Brumby has committed to spending $2 million on further research in to the issue.

Rising prices

St Vincent de Paul Society has released a survey claiming that Victorian household energy bills have typically risen by $300 over the past two years, but also pointing out that high consumption home-owners can save from $350 to $550 a year by switching to the best market offers from competing retailers.

Annual power bills for Victorian homes using both electricity and gas have risen by more than $200 since July 2008, a 25 percent increase, the charity says. Households with average gas consumption have had to deal with a $150 rise in bills.

Shares slump

Investors in clean energy companies in Australia took a battering last financial year.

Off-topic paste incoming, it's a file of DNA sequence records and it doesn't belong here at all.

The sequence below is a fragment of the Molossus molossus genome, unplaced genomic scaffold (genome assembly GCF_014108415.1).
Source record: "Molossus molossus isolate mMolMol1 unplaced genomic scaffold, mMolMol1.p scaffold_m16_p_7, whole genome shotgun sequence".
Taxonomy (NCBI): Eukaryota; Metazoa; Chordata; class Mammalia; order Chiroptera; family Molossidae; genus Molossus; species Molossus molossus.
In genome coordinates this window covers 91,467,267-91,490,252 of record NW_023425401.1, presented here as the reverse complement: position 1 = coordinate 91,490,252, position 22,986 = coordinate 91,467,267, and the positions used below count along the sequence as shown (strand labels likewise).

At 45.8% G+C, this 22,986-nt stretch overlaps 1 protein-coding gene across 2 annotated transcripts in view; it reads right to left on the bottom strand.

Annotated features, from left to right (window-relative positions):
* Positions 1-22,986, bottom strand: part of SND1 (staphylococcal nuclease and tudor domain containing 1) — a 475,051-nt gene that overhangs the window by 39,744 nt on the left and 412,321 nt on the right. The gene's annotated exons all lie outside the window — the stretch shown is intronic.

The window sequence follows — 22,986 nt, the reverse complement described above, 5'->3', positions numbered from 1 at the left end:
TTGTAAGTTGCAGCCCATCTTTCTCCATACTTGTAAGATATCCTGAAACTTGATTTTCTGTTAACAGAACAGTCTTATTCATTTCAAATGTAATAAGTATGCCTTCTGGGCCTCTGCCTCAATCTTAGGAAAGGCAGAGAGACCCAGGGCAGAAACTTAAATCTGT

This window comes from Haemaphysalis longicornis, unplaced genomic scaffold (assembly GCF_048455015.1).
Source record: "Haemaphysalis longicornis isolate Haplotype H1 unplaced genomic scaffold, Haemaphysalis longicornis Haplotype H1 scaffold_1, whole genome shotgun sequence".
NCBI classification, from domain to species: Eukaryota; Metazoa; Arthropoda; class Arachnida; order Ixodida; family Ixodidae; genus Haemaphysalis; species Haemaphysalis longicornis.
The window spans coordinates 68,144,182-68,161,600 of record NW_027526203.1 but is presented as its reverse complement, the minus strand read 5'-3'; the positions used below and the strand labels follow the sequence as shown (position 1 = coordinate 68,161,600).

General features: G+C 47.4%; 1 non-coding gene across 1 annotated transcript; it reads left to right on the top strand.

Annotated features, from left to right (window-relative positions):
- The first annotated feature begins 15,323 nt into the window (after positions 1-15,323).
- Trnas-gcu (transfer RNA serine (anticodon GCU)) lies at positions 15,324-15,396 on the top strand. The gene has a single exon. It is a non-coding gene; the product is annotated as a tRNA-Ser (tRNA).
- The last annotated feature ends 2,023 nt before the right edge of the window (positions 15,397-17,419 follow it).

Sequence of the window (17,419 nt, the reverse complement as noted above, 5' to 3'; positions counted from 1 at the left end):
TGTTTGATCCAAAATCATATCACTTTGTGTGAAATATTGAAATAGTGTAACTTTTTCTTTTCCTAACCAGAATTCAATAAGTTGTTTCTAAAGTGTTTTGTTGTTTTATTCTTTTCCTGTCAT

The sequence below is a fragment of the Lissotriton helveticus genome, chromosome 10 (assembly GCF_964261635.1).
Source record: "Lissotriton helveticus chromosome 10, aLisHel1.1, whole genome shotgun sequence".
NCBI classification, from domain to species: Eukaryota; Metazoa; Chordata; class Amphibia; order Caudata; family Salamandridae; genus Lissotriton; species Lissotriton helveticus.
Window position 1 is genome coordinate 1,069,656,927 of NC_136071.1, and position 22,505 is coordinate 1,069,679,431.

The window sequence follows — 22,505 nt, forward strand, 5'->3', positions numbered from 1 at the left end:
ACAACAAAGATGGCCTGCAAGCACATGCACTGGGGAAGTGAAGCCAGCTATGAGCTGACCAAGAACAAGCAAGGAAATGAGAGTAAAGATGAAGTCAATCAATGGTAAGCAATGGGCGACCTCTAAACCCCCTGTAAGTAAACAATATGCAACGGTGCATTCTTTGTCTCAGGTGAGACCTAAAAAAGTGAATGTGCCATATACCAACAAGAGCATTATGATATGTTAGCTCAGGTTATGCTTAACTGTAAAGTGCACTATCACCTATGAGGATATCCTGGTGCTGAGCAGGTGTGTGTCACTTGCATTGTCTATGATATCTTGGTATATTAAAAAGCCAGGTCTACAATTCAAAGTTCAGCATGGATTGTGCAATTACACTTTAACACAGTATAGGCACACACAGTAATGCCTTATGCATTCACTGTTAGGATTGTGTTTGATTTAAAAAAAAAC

The ACT Australian Cleantech Index of 78 stocks says that the value of these shares dropped 31 percent in the year ending 30 June compared with a six percent rise in the benchmark S&P/ASX 200 companies.

Australian Cleantech maintains analysis of 420 cleantech companies and says that, as a sector, they employ 13,000 people, almost half of them working in the waste management area, and had a combined revenue of $9.2 billion in calendar 2009. They raised $2.3 billion in new funds last calendar year.

The sector includes a large number of unlisted companies with an estimated revenue of $1.72 billion in 2009, employing 4,400 people, mostly working in the energy efficiency, water, waste management, solar power and wind areas.  Australian Cleantech says these firms raised more than $240 million in new capital last year.

John O’Brien, who compiles the company’s cleantech index, says Australia “lacks the vision” needed to stimulate the renewable energy industry.